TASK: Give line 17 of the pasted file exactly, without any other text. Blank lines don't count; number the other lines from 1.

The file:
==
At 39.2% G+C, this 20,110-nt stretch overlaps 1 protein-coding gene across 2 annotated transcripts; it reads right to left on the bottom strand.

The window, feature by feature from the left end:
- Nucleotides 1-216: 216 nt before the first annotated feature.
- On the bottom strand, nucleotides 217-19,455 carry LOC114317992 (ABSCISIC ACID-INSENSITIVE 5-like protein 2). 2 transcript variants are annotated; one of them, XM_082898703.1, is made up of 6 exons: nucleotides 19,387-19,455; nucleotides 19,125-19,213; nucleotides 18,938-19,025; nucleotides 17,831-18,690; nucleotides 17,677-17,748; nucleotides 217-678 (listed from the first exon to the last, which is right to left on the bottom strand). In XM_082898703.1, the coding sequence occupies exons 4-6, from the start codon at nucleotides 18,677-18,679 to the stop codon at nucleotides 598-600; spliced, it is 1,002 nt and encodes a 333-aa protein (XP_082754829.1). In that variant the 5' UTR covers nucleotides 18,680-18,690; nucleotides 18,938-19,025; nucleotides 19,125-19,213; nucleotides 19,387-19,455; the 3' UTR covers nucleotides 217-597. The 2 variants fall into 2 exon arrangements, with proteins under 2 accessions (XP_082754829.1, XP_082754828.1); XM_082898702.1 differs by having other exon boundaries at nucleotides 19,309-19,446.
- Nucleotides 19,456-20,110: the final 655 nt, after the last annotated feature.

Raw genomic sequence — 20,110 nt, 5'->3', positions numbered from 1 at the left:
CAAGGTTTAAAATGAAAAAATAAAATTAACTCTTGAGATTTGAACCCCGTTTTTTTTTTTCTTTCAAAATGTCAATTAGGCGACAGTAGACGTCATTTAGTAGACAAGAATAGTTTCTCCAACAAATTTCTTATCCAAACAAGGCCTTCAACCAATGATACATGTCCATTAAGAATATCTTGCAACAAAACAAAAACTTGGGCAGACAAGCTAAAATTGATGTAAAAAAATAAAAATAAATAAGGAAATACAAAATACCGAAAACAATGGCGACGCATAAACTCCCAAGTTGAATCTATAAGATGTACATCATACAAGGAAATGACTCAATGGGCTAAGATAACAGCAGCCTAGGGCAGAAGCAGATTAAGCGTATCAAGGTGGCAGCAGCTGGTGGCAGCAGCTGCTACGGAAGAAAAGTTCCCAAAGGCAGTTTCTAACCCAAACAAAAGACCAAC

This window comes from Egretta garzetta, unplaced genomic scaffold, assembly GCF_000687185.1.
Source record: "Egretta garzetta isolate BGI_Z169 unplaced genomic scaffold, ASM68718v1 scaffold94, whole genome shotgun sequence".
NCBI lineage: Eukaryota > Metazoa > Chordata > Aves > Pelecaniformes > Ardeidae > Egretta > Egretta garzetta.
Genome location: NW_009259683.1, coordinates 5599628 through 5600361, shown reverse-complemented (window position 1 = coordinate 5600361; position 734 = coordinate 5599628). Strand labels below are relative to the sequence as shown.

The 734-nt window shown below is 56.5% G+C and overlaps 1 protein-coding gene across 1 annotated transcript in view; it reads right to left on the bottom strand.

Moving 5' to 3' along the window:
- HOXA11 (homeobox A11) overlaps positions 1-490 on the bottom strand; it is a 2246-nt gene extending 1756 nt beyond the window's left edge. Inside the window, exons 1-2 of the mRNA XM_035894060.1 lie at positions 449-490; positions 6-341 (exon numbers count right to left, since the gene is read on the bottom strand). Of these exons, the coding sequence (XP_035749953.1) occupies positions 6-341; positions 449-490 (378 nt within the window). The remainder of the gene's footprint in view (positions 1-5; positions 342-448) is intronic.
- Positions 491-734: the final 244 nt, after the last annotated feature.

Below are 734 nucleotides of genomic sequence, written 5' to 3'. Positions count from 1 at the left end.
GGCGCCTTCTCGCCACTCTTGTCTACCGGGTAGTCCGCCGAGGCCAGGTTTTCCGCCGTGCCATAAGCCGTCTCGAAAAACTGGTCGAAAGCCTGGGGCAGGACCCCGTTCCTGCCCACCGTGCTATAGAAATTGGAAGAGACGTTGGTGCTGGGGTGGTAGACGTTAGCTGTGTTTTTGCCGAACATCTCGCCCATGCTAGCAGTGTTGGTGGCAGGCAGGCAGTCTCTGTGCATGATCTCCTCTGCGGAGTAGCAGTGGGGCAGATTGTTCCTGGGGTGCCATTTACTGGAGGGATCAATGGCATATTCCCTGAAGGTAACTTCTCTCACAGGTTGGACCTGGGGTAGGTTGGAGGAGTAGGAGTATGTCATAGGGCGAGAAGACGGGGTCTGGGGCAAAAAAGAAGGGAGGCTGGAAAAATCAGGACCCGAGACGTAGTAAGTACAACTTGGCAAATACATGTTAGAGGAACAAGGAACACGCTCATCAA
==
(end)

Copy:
GGCGCCTTCTCGCCACTCTTGTCTACCGGGTAGTCCGCCGAGGCCAGGTTTTCCGCCGTGCCATAAGCCGTCTCGAAAAACTGGTCGAAAGCCTGGGGCAGGACCCCGTTCCTGCCCACCGTGCTATAGAAATTGGAAGAGACGTTGGTGCTGGGGTGGTAGACGTTAGCTGTGTTTTTGCCGAACATCTCGCCCATGCTAGCAGTGTTGGTGGCAGGCAGGCAGTCTCTGTGCATGATCTCCTCTGCGGAGTAGCAGTGGGGCAGATTGTTCCTGGGGTGCCATTTACTGGAGGGATCAATGGCATATTCCCTGAAGGTAACTTCTCTCACAGGTTGGACCTGGGGTAGGTTGGAGGAGTAGGAGTATGTCATAGGGCGAGAAGACGGGGTCTGGGGCAAAAAAGAAGGGAGGCTGGAAAAATCAGGACCCGAGACGTAGTAAGTACAACTTGGCAAATACATGTTAGAGGAACAAGGAACACGCTCATCAA